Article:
It's hard for a lot of people to think of Kia as a real contender in the automotive world. But if you've been paying attention, Kia and its corporate sister, Hyundai, have the competition running scared.
I credit Peter Schreyer for much of Kia's success. Schreyer, who was on the design team for the Audi TT, A3, and A6, went to work for Kia in 2006. But it was only a few years ago when we started seeing the real fruits of his labor in the Kia line. Kia's entire lineup is now a family of beautifully designed, feature-rich vehicles with outstanding warranties. I couldn't wait to get an Optima SX on the road. And we just got that opportunity.
Sitting in the Kia, the cool factor hits you immediately. The all black interior was trimmed nicely with touches of carbon fiber (ish) and chrome. Controls are logically placed, though there is a dizzying array of buttons and knobs to control the infotainment and climate. A few fingernail taps around the cabin reveal some of the cost cutting measures Kia has taken. There is some cheap plastic here and there. For some reason, there is no carbon fiber surrounding nav panel, which is of course front and center on the dash. Instead, it's embedded in a sea of dead, textured black plastic. And the paddle shifters feel like model airplane parts. Still, so much is done right in this car that you find yourself constantly wondering if the cheap bits would really affect your ownership experience.
On the road the SX was pure smoothness. There is no adjustable ride control, so in comparison to the Buick Regal GS on "GS" setting, the ride is always suave and compliant, yet tight in cornering. The car feels long. Power was very good, though the four cylinder doesn't sound nice in the process. Even with three guys in the car, I was still able to stomp the gas and chirp the tires from a stop. Brakes were very good and brought us down from 60 mph quickly and smoothly.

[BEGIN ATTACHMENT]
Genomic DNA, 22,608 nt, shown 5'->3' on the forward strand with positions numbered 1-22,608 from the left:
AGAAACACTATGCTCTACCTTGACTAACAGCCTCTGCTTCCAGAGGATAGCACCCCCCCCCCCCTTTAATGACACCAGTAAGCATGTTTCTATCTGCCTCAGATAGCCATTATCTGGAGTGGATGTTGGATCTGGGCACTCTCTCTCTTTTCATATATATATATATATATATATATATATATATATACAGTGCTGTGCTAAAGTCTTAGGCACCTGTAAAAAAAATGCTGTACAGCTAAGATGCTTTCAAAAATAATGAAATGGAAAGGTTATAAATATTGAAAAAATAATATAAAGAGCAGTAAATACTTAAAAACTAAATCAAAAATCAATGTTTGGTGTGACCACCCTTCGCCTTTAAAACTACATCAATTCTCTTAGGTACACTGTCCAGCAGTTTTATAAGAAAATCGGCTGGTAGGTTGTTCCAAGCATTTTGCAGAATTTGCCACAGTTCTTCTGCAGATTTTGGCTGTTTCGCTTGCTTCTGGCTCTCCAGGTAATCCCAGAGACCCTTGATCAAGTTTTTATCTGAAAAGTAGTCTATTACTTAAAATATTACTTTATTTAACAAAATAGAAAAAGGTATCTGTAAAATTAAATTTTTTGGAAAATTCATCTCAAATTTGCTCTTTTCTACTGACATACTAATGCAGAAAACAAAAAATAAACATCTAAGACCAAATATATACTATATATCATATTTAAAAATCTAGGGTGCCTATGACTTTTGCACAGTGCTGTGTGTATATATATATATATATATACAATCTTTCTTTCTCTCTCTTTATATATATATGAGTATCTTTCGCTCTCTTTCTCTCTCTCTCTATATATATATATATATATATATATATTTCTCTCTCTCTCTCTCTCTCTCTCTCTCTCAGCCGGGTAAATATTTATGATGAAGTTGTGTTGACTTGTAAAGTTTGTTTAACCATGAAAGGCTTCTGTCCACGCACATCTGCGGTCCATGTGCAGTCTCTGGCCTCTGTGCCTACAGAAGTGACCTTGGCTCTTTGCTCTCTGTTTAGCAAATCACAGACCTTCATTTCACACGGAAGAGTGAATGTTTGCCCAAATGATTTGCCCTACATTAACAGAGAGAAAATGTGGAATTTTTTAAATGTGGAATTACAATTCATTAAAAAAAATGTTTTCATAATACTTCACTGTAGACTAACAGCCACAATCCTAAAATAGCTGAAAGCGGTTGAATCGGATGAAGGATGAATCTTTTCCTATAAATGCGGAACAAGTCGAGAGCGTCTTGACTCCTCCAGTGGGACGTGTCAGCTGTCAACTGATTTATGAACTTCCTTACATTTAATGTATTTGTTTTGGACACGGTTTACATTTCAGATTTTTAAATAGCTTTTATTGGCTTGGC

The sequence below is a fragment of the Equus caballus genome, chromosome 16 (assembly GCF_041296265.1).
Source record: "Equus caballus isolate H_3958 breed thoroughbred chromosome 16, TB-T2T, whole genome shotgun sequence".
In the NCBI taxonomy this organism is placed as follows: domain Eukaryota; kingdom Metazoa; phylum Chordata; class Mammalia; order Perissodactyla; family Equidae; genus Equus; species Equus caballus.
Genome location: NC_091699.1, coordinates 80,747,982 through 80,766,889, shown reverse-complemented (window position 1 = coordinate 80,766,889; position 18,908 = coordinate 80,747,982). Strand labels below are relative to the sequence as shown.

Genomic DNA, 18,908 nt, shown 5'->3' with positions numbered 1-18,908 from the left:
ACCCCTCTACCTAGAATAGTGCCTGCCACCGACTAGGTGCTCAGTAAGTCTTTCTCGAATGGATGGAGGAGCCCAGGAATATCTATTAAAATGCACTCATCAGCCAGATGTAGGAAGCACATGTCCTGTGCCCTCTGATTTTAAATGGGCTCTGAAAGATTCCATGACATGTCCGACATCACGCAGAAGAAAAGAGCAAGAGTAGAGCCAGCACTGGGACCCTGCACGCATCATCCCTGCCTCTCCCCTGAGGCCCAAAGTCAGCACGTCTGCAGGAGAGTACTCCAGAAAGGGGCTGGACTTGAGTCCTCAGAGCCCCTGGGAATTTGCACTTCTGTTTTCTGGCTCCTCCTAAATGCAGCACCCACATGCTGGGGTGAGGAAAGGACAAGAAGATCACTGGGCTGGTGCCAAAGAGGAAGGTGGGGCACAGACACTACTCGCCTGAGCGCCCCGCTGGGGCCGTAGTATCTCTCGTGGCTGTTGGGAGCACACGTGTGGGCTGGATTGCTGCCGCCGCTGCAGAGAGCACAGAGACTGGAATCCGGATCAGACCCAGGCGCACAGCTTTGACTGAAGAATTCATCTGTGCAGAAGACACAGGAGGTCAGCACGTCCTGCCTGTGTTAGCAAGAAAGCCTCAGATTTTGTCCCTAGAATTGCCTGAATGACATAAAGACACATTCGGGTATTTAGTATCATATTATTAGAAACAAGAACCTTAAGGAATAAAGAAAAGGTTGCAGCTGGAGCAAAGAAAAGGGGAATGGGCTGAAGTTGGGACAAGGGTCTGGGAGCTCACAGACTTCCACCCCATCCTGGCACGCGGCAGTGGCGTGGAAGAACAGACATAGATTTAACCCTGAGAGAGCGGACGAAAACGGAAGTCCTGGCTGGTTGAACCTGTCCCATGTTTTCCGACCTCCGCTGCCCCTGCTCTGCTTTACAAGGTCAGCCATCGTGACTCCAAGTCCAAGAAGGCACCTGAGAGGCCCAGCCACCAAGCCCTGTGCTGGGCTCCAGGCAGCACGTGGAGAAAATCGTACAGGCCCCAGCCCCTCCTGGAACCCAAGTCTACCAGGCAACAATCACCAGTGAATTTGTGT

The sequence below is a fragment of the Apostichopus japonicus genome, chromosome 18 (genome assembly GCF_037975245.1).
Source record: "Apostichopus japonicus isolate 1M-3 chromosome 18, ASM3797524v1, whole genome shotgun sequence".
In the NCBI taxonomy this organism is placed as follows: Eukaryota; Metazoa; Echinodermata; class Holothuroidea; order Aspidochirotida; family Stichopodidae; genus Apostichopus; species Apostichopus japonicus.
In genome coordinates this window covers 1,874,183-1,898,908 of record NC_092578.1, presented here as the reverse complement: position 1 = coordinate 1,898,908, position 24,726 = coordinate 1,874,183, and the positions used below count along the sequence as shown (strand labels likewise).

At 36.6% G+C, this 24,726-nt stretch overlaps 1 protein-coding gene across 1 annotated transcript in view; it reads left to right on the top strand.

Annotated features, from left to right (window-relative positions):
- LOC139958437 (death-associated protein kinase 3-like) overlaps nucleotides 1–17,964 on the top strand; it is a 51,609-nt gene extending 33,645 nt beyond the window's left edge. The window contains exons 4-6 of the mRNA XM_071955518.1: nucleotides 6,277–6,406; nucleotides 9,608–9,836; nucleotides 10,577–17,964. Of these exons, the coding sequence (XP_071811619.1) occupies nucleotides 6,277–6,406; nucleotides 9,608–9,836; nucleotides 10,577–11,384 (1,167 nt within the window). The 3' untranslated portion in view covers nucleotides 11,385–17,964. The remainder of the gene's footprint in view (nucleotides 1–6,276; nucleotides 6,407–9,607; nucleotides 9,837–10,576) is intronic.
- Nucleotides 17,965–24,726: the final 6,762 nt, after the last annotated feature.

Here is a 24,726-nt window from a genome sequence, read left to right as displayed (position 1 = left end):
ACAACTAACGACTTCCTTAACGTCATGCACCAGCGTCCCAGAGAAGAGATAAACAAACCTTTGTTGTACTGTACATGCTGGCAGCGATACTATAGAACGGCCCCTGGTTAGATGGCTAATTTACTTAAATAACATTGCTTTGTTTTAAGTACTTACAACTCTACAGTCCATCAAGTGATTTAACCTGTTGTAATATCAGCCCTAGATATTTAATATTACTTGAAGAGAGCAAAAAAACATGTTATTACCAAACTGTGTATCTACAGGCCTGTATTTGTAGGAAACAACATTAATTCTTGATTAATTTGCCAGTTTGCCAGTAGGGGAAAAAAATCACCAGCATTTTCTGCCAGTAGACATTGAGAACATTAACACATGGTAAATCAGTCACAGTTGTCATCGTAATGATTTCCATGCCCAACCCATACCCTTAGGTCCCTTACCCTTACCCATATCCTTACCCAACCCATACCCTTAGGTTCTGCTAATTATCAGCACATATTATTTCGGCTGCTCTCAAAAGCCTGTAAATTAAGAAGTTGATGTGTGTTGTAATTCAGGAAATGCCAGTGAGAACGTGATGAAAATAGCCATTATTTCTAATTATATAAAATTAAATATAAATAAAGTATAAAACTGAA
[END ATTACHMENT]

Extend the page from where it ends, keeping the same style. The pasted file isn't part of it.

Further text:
I did some time in the front passenger seat which left me with concerns about taking long cruises in the Optima. First, the too-low, too-soft passenger seat is only 4-way adjustable. No up/down; no lumbar support. The arm rest on the door includes an angled panel on which the window control resides. The placement of this panel makes it impossible for me to rest my arm without a 45 degree vertical bend at the wrist. And the wheel hump intrudes far enough into the foot well that I felt I was having to sit slightly askew with my feet toward the console.
There really is a lot to love about this car. I'm still a sucker for the way it looks. The competition, however, is stiff - but is it stiff enough to beat the content and price? Don't know yet. There's still more driving to do.